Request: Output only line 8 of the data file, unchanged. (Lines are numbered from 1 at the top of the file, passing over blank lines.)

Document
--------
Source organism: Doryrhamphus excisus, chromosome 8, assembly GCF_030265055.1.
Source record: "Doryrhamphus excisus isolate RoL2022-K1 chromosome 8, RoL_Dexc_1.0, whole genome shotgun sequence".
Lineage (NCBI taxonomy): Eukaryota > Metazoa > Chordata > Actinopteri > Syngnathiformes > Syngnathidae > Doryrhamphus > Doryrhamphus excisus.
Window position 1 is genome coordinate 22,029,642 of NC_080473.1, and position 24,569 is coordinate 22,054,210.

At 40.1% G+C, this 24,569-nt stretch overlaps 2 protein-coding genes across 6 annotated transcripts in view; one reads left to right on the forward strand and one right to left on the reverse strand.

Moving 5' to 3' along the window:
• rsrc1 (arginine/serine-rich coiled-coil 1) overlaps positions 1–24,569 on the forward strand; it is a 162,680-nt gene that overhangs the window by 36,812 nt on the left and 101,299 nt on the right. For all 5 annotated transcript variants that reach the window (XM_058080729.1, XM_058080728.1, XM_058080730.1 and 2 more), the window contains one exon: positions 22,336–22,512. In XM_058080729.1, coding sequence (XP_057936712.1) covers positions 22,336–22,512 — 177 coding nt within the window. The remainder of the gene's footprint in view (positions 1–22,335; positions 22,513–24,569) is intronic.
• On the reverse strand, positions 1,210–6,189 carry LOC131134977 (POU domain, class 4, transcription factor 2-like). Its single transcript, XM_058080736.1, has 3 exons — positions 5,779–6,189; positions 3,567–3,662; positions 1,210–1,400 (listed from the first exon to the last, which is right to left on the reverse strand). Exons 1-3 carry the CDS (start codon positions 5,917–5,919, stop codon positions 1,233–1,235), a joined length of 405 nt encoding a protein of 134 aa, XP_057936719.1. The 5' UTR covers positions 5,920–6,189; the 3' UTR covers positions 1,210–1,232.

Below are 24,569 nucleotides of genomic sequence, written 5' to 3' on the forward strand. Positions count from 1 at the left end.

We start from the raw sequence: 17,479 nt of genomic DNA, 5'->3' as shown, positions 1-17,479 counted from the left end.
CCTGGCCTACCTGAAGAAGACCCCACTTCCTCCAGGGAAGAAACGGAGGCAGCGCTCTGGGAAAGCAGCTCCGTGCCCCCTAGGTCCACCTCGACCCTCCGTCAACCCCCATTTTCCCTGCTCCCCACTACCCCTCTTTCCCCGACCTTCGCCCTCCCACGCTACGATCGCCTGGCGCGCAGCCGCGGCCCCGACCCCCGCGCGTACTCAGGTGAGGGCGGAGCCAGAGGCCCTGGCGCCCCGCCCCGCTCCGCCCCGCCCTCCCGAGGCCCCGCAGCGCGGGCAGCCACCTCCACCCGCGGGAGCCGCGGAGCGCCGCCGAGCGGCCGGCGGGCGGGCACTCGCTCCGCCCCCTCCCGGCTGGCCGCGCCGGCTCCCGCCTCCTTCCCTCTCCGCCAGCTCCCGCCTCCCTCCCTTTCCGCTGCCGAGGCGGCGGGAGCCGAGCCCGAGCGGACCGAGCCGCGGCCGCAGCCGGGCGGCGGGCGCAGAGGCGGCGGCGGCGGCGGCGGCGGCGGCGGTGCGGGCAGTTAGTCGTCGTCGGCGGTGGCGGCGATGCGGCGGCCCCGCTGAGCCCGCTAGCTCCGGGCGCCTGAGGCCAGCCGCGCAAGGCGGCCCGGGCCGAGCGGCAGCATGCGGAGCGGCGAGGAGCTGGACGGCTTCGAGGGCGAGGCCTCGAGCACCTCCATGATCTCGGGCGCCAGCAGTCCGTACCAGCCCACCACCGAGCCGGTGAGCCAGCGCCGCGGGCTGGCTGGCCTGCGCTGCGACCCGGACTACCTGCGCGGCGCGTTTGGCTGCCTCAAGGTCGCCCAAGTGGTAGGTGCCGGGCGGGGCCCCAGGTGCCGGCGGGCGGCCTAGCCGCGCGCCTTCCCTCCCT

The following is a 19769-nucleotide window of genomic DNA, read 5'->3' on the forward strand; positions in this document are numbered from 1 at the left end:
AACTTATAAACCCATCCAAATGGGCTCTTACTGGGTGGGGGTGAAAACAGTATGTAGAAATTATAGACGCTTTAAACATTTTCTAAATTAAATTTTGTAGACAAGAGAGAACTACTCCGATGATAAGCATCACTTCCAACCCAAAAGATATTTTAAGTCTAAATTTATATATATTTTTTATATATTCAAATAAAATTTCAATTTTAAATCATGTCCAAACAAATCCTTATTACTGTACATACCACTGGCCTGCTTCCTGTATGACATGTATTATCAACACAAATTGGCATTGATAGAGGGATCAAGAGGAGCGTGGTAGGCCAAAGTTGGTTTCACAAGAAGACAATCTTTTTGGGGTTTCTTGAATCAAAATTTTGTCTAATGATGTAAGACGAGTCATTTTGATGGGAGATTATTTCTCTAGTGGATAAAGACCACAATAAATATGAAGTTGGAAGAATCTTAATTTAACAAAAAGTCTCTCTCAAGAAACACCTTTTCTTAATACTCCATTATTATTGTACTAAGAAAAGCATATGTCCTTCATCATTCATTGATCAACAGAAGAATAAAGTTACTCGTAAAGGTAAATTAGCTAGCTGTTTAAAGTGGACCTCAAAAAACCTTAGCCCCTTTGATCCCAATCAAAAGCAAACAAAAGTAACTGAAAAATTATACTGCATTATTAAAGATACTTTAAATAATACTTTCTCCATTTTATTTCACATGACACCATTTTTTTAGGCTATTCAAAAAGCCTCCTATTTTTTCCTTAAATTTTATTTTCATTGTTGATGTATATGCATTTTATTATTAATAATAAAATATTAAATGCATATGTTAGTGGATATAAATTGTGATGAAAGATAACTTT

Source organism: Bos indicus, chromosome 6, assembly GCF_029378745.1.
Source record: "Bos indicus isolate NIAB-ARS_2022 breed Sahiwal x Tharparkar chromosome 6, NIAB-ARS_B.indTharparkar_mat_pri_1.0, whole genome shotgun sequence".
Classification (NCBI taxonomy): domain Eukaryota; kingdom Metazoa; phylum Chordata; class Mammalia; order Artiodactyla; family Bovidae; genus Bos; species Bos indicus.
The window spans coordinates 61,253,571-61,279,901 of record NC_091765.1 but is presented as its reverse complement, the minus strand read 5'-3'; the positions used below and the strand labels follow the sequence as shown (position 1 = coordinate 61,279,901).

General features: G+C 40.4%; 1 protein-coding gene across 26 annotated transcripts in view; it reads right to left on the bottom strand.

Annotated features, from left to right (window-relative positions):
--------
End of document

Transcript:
• On the reverse strand, positions 1,210–6,189 carry LOC131134977 (POU domain, class 4, transcription factor 2-like). Its single transcript, XM_058080736.1, has 3 exons — positions 5,779–6,189; positions 3,567–3,662; positions 1,210–1,400 (listed from the first exon to the last, which is right to left on the reverse strand). Exons 1-3 carry the CDS (start codon positions 5,917–5,919, stop codon positions 1,233–1,235), a joined length of 405 nt encoding a protein of 134 aa, XP_057936719.1. The 5' UTR covers positions 5,920–6,189; the 3' UTR covers positions 1,210–1,232.